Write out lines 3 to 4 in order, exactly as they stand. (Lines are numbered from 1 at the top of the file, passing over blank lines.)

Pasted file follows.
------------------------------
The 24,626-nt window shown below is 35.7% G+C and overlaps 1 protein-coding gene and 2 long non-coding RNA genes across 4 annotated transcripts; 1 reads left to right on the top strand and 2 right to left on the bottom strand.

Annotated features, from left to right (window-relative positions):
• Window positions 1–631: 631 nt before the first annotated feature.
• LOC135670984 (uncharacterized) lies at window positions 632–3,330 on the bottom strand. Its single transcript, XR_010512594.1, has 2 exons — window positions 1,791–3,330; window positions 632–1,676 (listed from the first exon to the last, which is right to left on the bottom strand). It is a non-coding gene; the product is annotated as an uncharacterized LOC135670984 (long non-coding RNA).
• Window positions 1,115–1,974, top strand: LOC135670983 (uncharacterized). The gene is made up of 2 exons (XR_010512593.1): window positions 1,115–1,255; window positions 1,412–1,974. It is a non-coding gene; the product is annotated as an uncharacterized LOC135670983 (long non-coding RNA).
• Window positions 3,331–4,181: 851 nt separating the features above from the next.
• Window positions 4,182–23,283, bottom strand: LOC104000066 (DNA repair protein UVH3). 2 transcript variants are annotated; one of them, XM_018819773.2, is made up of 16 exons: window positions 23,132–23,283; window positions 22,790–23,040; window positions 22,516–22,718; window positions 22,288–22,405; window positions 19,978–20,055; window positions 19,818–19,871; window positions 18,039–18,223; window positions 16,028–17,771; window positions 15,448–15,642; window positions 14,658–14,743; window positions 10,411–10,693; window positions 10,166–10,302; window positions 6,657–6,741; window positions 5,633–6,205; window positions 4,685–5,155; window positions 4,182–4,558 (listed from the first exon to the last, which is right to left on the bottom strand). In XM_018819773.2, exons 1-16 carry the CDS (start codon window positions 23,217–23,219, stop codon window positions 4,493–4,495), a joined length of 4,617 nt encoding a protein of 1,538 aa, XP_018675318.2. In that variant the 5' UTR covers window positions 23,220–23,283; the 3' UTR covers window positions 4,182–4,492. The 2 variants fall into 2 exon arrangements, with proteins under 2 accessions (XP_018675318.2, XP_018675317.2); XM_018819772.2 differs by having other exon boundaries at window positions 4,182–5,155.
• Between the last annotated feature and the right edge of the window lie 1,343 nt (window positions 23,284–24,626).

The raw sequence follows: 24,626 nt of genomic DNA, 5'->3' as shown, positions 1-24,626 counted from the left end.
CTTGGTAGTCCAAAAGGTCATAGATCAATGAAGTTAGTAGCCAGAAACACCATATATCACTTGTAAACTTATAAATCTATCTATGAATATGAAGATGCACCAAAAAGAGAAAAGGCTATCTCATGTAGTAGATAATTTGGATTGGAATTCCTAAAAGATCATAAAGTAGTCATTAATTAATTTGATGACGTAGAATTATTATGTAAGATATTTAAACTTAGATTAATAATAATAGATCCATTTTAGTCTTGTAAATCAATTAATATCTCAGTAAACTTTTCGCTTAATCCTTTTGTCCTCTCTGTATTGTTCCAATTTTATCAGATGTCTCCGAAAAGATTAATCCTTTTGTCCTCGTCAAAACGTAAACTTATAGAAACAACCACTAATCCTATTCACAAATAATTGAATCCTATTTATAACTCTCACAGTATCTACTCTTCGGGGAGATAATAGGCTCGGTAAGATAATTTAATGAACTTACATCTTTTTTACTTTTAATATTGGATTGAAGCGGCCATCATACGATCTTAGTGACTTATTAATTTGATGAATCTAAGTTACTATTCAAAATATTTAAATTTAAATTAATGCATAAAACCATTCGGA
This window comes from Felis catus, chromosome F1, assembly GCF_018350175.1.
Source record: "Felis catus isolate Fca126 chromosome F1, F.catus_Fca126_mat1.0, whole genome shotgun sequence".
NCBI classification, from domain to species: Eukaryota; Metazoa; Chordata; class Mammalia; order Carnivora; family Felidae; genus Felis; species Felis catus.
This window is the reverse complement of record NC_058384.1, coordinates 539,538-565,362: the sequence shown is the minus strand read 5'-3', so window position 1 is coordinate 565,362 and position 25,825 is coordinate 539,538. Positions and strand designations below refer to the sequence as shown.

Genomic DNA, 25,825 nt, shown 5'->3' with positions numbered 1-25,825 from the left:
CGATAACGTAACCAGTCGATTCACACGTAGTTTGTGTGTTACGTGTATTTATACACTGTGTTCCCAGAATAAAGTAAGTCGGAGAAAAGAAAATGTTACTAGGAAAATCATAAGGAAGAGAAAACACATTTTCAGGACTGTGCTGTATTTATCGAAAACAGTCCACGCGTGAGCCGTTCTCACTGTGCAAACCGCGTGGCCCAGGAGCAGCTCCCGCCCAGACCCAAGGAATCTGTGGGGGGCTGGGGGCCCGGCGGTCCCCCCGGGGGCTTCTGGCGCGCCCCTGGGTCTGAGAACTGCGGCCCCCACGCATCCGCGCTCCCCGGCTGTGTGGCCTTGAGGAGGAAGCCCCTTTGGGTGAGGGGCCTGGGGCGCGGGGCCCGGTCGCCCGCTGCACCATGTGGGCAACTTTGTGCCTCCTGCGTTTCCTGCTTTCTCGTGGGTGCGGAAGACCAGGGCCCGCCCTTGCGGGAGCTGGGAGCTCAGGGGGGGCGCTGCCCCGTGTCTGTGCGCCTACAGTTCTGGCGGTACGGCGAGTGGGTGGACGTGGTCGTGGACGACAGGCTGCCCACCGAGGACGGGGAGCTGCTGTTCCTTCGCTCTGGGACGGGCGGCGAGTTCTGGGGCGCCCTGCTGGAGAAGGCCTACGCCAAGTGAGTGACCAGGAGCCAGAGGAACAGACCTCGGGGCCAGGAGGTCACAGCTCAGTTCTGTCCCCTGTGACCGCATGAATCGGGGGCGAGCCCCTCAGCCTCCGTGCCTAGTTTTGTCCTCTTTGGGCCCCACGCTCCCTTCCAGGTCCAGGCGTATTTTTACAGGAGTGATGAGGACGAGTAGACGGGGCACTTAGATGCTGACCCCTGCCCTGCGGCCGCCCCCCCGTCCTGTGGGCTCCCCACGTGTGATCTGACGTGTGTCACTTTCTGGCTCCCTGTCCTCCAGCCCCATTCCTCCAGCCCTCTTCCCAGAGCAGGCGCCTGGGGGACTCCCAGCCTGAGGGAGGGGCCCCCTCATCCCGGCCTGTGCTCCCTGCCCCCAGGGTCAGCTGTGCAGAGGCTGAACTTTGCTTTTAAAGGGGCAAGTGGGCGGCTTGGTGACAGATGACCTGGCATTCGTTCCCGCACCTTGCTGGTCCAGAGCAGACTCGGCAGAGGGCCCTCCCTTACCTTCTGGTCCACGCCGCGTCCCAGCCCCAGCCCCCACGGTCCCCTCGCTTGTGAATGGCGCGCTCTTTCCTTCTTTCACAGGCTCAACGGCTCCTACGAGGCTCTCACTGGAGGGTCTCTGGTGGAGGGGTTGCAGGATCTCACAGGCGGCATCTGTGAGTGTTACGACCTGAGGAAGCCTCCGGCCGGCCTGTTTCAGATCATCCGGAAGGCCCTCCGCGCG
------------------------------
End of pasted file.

• Window positions 1–631: 631 nt before the first annotated feature.
• LOC135670984 (uncharacterized) lies at window positions 632–3,330 on the bottom strand. Its single transcript, XR_010512594.1, has 2 exons — window positions 1,791–3,330; window positions 632–1,676 (listed from the first exon to the last, which is right to left on the bottom strand). It is a non-coding gene; the product is annotated as an uncharacterized LOC135670984 (long non-coding RNA).